3. After a previous cesarean, a uterine rupture (tear) can occur during a future pregnancy or labor. If you have a low, sideways cut, the risk is less than one percent. If your uterus does tear, you will need an emergency cesarean. Your baby may be injured or die from a uterine rupture. Occasionally, the uterus cannot be repaired and a hysterectomy (removal of the uterus) may be needed. Rarely, other organs such as the bladder or bowel may be injured from a uterine rupture or emergency cesarean.
  4. The risk for rupture of the scar also goes up if your labor is induced, especially if your cervix is not ready for labor.
  5. The safety of a vaginal birth (after cesarean) with twins, breech babies, or after more than one previous cesarean, is less well studied.

What are the Benefits and Risks of a Scheduled Repeat Cesarean Delivery?

  1. A repeat cesarean can be planned and the date chosen. You avoid any chance of a long labor. The risks of attempting vaginal delivery are avoided.
  2. If a repeat cesarean is planned more than seven days prior to your due date, then your baby has more risk for problems.
  3. The infection rate is higher in women who are delivered by cesarean than for women who have vaginal births.
  4. Blood loss is usually more with a cesarean than with a vaginal delivery. Approximately 12 in 1,000 of all women who have cesareans require blood transfusion.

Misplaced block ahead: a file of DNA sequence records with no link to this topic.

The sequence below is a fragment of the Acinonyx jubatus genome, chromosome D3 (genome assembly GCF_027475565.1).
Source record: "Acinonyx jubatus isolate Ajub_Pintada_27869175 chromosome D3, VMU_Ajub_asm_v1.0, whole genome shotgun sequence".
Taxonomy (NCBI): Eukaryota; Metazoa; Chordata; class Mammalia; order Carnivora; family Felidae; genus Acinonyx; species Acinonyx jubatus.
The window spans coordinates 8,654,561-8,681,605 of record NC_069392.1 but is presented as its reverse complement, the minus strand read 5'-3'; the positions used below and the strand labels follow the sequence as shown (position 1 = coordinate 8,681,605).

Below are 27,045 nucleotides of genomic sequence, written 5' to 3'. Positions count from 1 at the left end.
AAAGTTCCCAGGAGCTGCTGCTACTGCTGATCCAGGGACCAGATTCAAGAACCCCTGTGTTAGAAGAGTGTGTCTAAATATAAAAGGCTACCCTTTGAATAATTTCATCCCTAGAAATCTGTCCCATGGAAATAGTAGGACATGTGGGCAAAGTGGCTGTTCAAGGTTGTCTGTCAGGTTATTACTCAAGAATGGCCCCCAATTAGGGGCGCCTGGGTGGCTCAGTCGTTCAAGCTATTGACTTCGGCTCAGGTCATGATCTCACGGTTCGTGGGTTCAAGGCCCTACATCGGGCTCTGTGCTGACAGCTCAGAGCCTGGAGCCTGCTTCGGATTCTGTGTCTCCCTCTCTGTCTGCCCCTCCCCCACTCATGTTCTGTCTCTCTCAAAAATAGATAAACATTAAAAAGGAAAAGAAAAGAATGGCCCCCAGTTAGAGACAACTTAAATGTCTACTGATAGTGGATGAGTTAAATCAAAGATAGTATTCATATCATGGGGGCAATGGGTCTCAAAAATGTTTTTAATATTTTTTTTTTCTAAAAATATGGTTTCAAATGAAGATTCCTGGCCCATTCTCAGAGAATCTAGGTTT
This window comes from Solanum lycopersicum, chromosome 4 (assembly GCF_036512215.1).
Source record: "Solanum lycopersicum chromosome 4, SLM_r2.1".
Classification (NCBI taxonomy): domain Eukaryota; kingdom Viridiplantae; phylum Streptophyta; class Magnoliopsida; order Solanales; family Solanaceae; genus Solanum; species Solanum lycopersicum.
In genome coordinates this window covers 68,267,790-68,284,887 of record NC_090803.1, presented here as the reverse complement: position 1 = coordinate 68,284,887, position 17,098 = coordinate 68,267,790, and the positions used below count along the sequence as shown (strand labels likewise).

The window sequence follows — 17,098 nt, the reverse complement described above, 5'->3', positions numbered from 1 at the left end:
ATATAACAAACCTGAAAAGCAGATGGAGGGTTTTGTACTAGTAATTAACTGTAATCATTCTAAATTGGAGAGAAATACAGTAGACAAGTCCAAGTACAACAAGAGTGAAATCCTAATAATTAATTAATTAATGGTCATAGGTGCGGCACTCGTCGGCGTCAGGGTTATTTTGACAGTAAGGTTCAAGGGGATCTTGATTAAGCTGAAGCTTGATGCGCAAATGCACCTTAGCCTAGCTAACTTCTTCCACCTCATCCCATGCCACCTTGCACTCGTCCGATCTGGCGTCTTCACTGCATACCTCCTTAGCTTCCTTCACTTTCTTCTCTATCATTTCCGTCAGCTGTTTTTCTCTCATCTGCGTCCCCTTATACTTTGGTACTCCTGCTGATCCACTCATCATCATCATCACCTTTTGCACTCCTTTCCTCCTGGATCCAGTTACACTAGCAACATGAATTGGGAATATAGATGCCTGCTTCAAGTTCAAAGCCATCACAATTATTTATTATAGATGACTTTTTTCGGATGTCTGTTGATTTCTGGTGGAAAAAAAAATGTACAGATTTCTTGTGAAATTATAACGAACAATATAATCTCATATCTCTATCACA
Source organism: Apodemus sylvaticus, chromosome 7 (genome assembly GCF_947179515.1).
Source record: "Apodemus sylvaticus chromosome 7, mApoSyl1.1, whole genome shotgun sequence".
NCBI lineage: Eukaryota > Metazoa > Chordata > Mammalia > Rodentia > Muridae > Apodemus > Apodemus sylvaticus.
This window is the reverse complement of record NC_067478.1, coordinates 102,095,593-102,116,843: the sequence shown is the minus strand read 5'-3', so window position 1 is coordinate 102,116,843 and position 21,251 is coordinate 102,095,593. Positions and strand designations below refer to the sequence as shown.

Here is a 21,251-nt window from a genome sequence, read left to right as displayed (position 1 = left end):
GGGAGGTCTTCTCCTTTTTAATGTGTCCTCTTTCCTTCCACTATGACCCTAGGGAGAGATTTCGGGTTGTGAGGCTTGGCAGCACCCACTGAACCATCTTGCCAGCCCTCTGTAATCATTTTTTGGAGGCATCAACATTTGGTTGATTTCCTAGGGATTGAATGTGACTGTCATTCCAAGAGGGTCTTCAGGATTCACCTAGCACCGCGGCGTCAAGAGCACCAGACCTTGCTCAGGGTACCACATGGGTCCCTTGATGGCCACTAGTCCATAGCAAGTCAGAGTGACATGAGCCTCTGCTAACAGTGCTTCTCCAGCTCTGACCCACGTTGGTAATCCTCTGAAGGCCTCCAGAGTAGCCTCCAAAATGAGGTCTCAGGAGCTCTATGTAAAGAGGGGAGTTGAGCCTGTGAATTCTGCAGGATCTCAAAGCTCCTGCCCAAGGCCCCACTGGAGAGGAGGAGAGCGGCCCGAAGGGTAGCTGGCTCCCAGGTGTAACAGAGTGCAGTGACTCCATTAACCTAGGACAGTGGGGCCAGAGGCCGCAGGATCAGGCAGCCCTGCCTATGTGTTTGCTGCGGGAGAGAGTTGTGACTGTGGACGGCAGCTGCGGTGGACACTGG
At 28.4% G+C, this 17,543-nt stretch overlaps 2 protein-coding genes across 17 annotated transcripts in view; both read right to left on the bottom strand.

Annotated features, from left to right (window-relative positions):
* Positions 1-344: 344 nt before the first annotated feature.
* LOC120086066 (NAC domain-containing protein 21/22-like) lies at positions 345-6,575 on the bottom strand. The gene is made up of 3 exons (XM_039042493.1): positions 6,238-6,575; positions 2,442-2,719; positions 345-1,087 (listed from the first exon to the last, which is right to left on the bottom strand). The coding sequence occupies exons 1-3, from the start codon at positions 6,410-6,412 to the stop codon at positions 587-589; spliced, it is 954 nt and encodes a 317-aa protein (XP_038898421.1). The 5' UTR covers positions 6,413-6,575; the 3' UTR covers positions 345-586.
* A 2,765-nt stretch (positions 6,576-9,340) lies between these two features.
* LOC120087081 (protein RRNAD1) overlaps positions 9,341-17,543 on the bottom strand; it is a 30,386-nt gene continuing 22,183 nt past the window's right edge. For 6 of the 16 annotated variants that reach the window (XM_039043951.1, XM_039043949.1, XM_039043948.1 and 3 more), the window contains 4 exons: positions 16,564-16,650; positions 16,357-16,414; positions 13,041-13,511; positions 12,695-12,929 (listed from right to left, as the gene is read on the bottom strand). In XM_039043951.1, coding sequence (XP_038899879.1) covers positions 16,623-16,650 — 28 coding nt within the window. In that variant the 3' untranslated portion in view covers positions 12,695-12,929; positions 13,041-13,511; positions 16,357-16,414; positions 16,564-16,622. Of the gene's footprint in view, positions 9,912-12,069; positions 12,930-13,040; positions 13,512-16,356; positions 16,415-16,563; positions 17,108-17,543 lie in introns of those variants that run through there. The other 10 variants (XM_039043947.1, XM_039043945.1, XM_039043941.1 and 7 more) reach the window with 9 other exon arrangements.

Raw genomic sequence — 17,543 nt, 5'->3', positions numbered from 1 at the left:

5. Injury to the urinary system occurs in less than 1 in 200 women. These problems are usually identified and fixed at the time of birth.
  6. Injury to the bowel (the intestines, colon, or rectum) is very rare, occurring in fewer than 1 in 1,000 cesareans. If an injury to the bowel occurs, it will usually be recognized and fixed at the time of birth.
  7. Occasionally, the placenta in a future pregnancy can implant over the old scar. This increases the risk of bleeding and premature delivery in that pregnancy. The chance of the placenta implanting in the wrong place increases with each cesarean.
  8. Having one baby delivered by cesarean increases the chance of a cesarean for your next pregnancy. Each cesarean increases the risk of scarring and may increase the difficulty of the next cesarean surgery. There is also an increased risk for rupture of the uterus in future pregnancies if labor is tried.
  9. Rarely, infertility may result from internal scar tissue.
  10. Rarely, a hysterectomy (removal of the uterus) can be required.

 

Who Should Not Try Labor and Vaginal Delivery? 

 

Trying labor and a vaginal delivery following a previous cesarean is not recommended when the risks are greater than the benefits.

  • You’ve had a previous cesarean delivery with an up and down cut in the upper part of your uterus (a classical cesarean delivery).
  • You’ve had some previous uterine surgery, including some myomectomies (fibroid removal).
  • You’ve had more than two consecutive (back to back) cesareans and no prior or interval vaginal deliveries.
  • You’ve had a prior uterine rupture or tear.
  • Your pelvis too small.
  • Medical or obstetrical problems prevent vaginal delivery.

 

 

 << Appendix D             Web Guideline Home Page              Appendix F >>

May 1, 2014